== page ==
1. Kapil Dev tip for present day cricketers: Have self-belief not superstition

Kapil Dev tip for present day cricketers: Have self-belief not superstition

The legendary cricketer and former Indian captain Kapil Dev opened up about superstition in modern day cricket on Vikram Sathaye's show What the Duck.

By: | New Delhi | Published: July 8, 2017 4:06 PM
kapil dev, what the duck, kapil dev on superstitions, kapil dev show, vikram sathaye, sports news, cricket news The legendary cricketer and former Indian captain Kapil Dev opened up about superstition in modern day cricket. (Source: PTI)

The legendary cricketer and former Indian captain Kapil Dev opened up about superstition in modern day cricket on Vikram Sathaye’s show What the Duck. The former Indian skipper who guided the Indian cricket team to a win in the 1983 ODI World Cup revealed that even he was superstitious at the beginning of his career but realised that a chain or any other thing is not going to score runs for him. “There is a lot of superstition. Even when you are watching a match at home and if India is playing well, they (family) do not allow you to leave. I think everyone has their own beliefs. That is why this game is so popular,” Kapil said about his playing days.

Kapil Dev added that as a youngster he had his own set of beliefs. “When I was a youngster, I too had my own set of beliefs. I would always wear the left pad first and put the right foot first on the ground. These were little things… do the right things in life,” Kapil said on the What The Duck show. The former all-rounder said that he had a superstition of wearing a slim chain with a Lord Shiva pendant but after an incident in the match, he stopped thinking about it.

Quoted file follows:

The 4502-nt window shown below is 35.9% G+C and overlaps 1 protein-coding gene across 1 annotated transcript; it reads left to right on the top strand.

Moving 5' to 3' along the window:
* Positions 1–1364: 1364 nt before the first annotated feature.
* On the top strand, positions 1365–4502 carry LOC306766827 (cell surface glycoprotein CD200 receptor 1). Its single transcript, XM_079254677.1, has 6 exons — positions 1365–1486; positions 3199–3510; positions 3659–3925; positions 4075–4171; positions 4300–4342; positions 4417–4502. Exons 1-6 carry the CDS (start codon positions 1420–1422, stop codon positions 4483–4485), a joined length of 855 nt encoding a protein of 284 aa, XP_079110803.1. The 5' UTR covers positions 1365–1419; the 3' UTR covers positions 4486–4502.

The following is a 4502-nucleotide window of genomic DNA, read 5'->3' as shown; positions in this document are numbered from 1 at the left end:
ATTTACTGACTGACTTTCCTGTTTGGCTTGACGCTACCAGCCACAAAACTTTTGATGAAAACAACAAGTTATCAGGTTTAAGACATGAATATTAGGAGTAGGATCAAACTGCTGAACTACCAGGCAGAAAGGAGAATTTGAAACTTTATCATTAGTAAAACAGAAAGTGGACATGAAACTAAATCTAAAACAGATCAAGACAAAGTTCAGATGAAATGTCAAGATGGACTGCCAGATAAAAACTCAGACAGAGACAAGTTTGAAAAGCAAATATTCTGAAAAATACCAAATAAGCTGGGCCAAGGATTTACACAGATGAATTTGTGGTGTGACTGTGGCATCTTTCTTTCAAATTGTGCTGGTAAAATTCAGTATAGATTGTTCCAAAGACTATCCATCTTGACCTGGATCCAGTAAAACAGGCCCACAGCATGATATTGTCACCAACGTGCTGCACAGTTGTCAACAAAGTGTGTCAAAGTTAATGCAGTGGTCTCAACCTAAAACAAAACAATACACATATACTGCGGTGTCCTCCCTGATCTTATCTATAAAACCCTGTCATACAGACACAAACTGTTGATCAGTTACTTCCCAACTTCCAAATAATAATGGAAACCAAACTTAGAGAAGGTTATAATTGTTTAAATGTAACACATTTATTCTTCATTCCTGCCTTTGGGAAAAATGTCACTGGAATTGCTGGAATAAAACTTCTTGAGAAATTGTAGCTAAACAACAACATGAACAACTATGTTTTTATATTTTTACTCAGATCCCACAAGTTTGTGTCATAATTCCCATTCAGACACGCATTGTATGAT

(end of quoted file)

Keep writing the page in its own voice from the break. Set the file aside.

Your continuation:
Watch What the Duck episode here:

“I would wear a slim chain with a Lord Shiva pendant because a sportsman is always a little scared. You (want to) keep God close to your heart. I played a shot and my chain touched the bat and it made a sound. The chain was quite long and it came out. There was an appeal (for caught behind). Luckily, the umpire gave not out. I was relaxed. But in the evening, I removed the chain and kada (bracelet). And I thought about my life’s self-beliefs,” he said.

“My inner voice said that maybe these chains will not score runs for me. If God is there, then he’s there. If you look at a top swimmer at Olympics level, they shave all their body hair so that they can swim even faster. And here (in cricket), we wear so many things and make ourselves heavy. Today, when I observe a few players, adjusting their chains after every ball, I feel their mind… second thought is here. So, to avoid it, I got rid of my chain and the bracelet. If I had the ability, then I will score runs. A chain or any other thing is not going to score runs for me. I wanted to know if I can make runs without them. Somehow, I freed myself from all these things. When I see some players today, I laugh. They still don’t have the self-belief in them. They don’t have self-realisation,” Kapil added.

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